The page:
AUSTIN, Texas — After parts of Texas saw a jump in the number of COVID-19 cases, Gov. Greg Abbott announced on Monday, June 22, that the coronavirus is spreading at an "unacceptable rate" in the state. This comes after Abbott ordered the state to continue to gradually reopen.
As of June 22, more than 3,400 people are in Texas hospitals because of coronavirus, which is an increase of 162 patients in the past 24 hours. Hospitalizations in Texas have hit a new record for 10 days in a row, and on June 19, COVID-19 cases in the state passed 100,000.
Gov. Abbott said at a press conference on Monday afternoon that there are measures in place to prevent the spread of COVID-19 without shutting down the Texas economy, such as wearing face coverings, enforcing social distancing regulations, closing river park operations, requiring masks in public spaces and increasing testing in coronavirus hotspots.
He said the State is also working with hospitals to ensure everyone is able to get the treatment necessary.
The governor said the state continues to have abundant hospital capacity. Despite this, Gov. Abbott encouraged people to continue practicing social distancing and proper hygiene.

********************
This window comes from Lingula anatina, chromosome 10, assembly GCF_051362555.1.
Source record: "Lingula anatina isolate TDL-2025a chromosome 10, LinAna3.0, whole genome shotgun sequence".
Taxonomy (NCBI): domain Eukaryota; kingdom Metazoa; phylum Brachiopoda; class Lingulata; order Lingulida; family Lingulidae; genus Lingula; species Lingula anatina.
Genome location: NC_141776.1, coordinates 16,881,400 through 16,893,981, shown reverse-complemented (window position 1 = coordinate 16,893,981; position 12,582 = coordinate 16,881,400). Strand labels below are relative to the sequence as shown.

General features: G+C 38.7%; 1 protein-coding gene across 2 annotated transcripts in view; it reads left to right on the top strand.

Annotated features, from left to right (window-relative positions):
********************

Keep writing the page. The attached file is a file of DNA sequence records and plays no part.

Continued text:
"I know that some people feel that wearing a mask is inconvenient, or that it is, like, an infringement of freedom," said Gov. Abbott. "But I also know that wearing a mask will help us to keep Texas open."
"If we do not start wearing masks to slow the spread of COVID-19, it could result in [businesses] actually having to close back down," said Gov. Abbott. "Our goal is to keep businesses open, to keep society engaged, and one of the most effective tools that we can do that is by people wearing masks"
According to Gov. Abbott, shutting down Texas businesses again will only happen as a last resort.
"We can protect Texans' lives while also restoring their livelihoods. Together, we can keep Texans safe. Together, we will keep Texas open for business," Gov. Abbott said.
After the state saw spikes in hospitalization and new cases, Gov. Abbott said additional measures will be taken if these trends continue.
"If we were to experience another doubling of those numbers over the next month, that would mean we are in an urgent situation where tougher actions will be required to make sure that we do contain the spread of COVID-19," said Gov. Abbott.
According to Chief Nim Kidd with the Texas Department of Emergency Management, there is currently no shortage of personal protective equipment.
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